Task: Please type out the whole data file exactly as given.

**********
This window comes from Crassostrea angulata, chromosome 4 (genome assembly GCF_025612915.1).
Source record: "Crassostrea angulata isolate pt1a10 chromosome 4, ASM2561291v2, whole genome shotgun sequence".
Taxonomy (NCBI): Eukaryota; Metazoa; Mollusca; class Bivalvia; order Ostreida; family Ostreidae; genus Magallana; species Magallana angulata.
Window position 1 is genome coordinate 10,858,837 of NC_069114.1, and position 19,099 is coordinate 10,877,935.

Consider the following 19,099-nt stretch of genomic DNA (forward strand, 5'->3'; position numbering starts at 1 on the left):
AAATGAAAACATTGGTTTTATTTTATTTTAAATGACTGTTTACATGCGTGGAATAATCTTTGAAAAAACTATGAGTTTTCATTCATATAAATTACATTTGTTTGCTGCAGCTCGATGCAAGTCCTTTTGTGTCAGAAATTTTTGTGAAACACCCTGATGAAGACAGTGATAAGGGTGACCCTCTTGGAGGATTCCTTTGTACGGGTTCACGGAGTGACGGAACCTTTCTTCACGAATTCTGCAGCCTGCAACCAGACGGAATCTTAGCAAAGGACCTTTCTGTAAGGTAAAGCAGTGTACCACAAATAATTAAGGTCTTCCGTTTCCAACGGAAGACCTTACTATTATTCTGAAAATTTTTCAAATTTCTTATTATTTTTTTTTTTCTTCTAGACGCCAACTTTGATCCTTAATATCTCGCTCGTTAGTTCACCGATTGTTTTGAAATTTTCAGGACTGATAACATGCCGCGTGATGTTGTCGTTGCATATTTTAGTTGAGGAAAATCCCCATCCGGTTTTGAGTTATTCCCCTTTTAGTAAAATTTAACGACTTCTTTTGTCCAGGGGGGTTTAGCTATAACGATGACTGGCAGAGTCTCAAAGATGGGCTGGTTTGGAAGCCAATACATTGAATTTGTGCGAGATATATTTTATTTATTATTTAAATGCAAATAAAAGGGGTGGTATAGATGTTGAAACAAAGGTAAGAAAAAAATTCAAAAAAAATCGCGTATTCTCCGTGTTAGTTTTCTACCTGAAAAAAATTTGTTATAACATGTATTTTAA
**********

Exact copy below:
This window comes from Crassostrea angulata, chromosome 4 (genome assembly GCF_025612915.1).
Source record: "Crassostrea angulata isolate pt1a10 chromosome 4, ASM2561291v2, whole genome shotgun sequence".
Taxonomy (NCBI): Eukaryota; Metazoa; Mollusca; class Bivalvia; order Ostreida; family Ostreidae; genus Magallana; species Magallana angulata.
Window position 1 is genome coordinate 10,858,837 of NC_069114.1, and position 19,099 is coordinate 10,877,935.

Consider the following 19,099-nt stretch of genomic DNA (forward strand, 5'->3'; position numbering starts at 1 on the left):
AAATGAAAACATTGGTTTTATTTTATTTTAAATGACTGTTTACATGCGTGGAATAATCTTTGAAAAAACTATGAGTTTTCATTCATATAAATTACATTTGTTTGCTGCAGCTCGATGCAAGTCCTTTTGTGTCAGAAATTTTTGTGAAACACCCTGATGAAGACAGTGATAAGGGTGACCCTCTTGGAGGATTCCTTTGTACGGGTTCACGGAGTGACGGAACCTTTCTTCACGAATTCTGCAGCCTGCAACCAGACGGAATCTTAGCAAAGGACCTTTCTGTAAGGTAAAGCAGTGTACCACAAATAATTAAGGTCTTCCGTTTCCAACGGAAGACCTTACTATTATTCTGAAAATTTTTCAAATTTCTTATTATTTTTTTTTTTCTTCTAGACGCCAACTTTGATCCTTAATATCTCGCTCGTTAGTTCACCGATTGTTTTGAAATTTTCAGGACTGATAACATGCCGCGTGATGTTGTCGTTGCATATTTTAGTTGAGGAAAATCCCCATCCGGTTTTGAGTTATTCCCCTTTTAGTAAAATTTAACGACTTCTTTTGTCCAGGGGGGTTTAGCTATAACGATGACTGGCAGAGTCTCAAAGATGGGCTGGTTTGGAAGCCAATACATTGAATTTGTGCGAGATATATTTTATTTATTATTTAAATGCAAATAAAAGGGGTGGTATAGATGTTGAAACAAAGGTAAGAAAAAAATTCAAAAAAAATCGCGTATTCTCCGTGTTAGTTTTCTACCTGAAAAAAATTTGTTATAACATGTATTTTAA